As one year ends and another begins, many of us spend time thinking about what the next 12 months might hold for us, and whilst many of our resolutions fall to the wayside by February, in January 2022 I was determined it would be the year I finally made the transition out of academia and into the world of medical writing.

For the blog this month, I wanted to share my experience of becoming a medical writer and I hope this may give those who were thinking about a career change some advice and guidance. For me, it felt like I would be making a leap into the unknown, but I was surprised by how well skills developed in academia can be utilised for a career in medical writing.

A little background about me

After my degree in Immunology at the University of Glasgow, I moved back to my home city of Liverpool and enrolled into a Master of Research degree programme, specialising in Infection Immunology at the University of Liverpool. After this, I was fortunate enough to stay to undertake a PhD. Fast forward several years and I found myself with a PhD and four years’ experience as a postdoctoral researcher.

In 2021, as my contract was coming to an end, the next steps in academia for me would have included fellowship applications in the hopes of branching out as an independent scientist and setting up a research group of my own. However, with fewer than 10% of postdoctoral researchers in the UK securing permanent positions pursuing research in universities [1], the next step of the career ladder in academia would have been a highly unstable one, fraught with immense pressure to prove my potential as an independent researcher. So, with that appealing prospect, coupled with becoming a parent and already facing a difficult juggle between work and home life, I concluded that my time in academia had come to an end. I needed to find a career with more stability, flexibility, and progression. In May 2022, I was lucky enough to start working as a medical writer for Alchemy Medical Writing Ltd and haven’t looked back since.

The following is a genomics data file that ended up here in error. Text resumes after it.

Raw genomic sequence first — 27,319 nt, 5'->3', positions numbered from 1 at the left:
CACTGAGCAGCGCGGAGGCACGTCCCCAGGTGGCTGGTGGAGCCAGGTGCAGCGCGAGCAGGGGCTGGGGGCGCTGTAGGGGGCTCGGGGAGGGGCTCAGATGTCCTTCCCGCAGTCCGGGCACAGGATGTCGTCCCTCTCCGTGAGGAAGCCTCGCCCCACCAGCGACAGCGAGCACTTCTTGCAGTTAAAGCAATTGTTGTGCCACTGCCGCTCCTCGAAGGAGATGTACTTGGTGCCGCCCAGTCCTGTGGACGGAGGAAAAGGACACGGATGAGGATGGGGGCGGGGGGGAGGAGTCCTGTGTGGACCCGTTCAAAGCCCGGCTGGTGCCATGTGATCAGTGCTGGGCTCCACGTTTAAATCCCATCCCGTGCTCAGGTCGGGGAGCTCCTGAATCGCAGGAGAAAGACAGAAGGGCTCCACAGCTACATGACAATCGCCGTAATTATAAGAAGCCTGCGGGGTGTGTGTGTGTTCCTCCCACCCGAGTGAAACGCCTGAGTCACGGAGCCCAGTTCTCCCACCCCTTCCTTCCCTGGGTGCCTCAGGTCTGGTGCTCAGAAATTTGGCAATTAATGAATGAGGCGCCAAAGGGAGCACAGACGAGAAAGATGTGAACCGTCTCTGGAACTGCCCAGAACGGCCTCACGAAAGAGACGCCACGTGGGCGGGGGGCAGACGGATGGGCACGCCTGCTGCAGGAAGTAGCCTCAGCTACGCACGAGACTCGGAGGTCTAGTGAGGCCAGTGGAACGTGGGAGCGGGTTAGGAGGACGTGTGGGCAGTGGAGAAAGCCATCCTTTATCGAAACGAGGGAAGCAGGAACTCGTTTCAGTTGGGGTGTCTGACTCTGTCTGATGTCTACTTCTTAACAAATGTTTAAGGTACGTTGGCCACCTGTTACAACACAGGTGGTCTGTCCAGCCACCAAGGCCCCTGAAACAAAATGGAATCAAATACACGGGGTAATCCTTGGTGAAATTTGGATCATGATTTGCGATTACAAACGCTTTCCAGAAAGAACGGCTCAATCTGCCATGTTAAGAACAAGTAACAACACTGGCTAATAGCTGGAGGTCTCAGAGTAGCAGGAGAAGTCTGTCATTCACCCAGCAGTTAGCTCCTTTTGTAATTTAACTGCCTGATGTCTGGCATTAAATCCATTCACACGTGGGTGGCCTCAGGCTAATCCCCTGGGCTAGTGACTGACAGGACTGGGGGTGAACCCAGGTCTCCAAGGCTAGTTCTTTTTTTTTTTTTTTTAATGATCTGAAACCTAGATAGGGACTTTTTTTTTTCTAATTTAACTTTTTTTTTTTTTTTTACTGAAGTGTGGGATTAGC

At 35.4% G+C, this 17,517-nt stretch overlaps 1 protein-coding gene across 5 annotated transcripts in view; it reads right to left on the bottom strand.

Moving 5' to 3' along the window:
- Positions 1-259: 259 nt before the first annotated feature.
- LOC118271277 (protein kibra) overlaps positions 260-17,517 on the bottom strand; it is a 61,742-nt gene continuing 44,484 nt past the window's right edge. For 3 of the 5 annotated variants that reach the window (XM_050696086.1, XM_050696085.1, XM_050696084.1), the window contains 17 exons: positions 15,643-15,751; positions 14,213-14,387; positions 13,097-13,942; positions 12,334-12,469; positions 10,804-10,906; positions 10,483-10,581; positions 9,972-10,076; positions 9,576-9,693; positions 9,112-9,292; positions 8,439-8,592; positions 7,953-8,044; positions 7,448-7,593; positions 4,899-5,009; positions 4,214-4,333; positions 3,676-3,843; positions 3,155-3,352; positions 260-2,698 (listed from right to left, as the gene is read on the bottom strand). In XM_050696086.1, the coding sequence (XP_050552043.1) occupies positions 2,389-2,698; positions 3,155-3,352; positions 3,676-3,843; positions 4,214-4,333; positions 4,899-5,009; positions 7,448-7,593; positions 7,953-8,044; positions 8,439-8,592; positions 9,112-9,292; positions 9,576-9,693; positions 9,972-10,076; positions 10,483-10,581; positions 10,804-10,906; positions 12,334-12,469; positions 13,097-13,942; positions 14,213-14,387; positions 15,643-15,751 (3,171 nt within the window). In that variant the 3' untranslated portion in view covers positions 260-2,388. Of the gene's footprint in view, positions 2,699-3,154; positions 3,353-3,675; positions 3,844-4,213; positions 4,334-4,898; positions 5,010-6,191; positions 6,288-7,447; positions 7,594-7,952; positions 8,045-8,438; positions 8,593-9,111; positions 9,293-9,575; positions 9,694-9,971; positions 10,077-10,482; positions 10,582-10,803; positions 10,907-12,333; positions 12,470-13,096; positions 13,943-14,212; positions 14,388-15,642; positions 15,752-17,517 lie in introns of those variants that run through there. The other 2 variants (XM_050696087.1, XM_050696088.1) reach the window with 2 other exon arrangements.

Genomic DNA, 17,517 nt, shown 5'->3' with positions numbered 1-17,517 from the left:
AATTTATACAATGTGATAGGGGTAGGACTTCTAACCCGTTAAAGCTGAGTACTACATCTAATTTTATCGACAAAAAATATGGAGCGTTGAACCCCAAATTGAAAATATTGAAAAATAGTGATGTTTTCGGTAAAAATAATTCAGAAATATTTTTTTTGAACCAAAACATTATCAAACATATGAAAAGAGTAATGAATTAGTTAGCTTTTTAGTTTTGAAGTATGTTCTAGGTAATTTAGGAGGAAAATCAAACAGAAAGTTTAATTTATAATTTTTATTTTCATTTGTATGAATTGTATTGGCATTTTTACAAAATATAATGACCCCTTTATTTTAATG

How could I walk away from a research career?

I consider my years of research for my PhD project and postdoctoral contract as privileged. Yes, academia does have a lot of negative press with reports of poor mental wellbeing, and researchers often feeling underpaid and undervalued [2], but if you are lucky enough to work within a group with a leader who is supportive, then at times it can feel like the most exciting job in the world. Having the freedom and flexibility to pursue your own research interests is the best part of academia and I remember describing my research to friends and family with great pride and enthusiasm. However, the long hours and constant feeling of treading water in a deep sea of data analysis, student supervision and pressure to publish results was just not sustainable for me or my family. You might be reading this and experiencing similar feelings, and that’s okay.